People rebel against the thought of Internet Accountability.
Nothin’ doin’, I’ll do what I want. No harm if I don’t change my email password. It’s my email, and I don’t care who sees it. Mumble, Grumble.
But think outside of your own sphere of self-involvement, huh? Right now, buckets of spam are thrown onto the email flames burning up bandwidth because of poor security practices giving spammers free reign to your account. Viruses you didn’t send still sneak into your friends’ systems because people think you might be trustworthy. And are you really surprised to find out that someone, not you of course, used your eBay account to bid $9000 for an old doll?
It’s time to think of more than ourselves, to think to those connections on this thing called Internet that weave us together.
I agree with others who are upset with naive security practices in place at social networking sites, sites that leak more information than they disclose by security design; but I’m not writing about some vague organization. I’m writing about you; you, that reader out there.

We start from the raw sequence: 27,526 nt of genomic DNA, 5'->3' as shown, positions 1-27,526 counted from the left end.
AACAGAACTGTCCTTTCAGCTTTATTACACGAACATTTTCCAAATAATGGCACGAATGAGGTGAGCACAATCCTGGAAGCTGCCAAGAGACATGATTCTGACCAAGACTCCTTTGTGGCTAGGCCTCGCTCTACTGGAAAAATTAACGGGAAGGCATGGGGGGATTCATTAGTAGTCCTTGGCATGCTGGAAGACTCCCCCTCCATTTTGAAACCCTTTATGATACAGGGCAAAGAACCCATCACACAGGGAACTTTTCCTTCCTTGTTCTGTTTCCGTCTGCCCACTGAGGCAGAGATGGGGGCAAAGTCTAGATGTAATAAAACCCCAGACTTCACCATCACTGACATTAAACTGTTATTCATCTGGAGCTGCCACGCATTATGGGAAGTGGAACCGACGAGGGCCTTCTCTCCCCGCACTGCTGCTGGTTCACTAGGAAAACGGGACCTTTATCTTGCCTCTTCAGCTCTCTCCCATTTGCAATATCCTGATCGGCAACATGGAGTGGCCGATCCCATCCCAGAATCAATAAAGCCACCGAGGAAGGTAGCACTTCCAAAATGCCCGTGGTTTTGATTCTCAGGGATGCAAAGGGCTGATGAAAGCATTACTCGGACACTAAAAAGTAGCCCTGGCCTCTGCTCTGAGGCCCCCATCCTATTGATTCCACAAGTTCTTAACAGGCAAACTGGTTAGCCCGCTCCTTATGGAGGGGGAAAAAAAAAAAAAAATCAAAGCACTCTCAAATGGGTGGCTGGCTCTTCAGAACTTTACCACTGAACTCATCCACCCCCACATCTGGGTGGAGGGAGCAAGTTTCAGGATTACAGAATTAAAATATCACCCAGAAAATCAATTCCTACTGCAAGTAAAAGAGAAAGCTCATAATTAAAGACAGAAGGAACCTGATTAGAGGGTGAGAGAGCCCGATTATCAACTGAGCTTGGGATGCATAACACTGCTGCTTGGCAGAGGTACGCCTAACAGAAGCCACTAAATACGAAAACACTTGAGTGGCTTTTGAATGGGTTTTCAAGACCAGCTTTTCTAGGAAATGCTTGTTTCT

What I Need You To Do Is This: think through the myriad numbers of accounts and accesses you have across dozens of applications and systems. Are they reasonably secure? Are you checking on their use, possibly closing them if no longer needed? Do you routinely send email with nebulous subject lines like, “offer enclosed”, “read this; it’s funny!”, or other lines a phisher might use? What I need you to do is think about your ties to us other Internet citizens.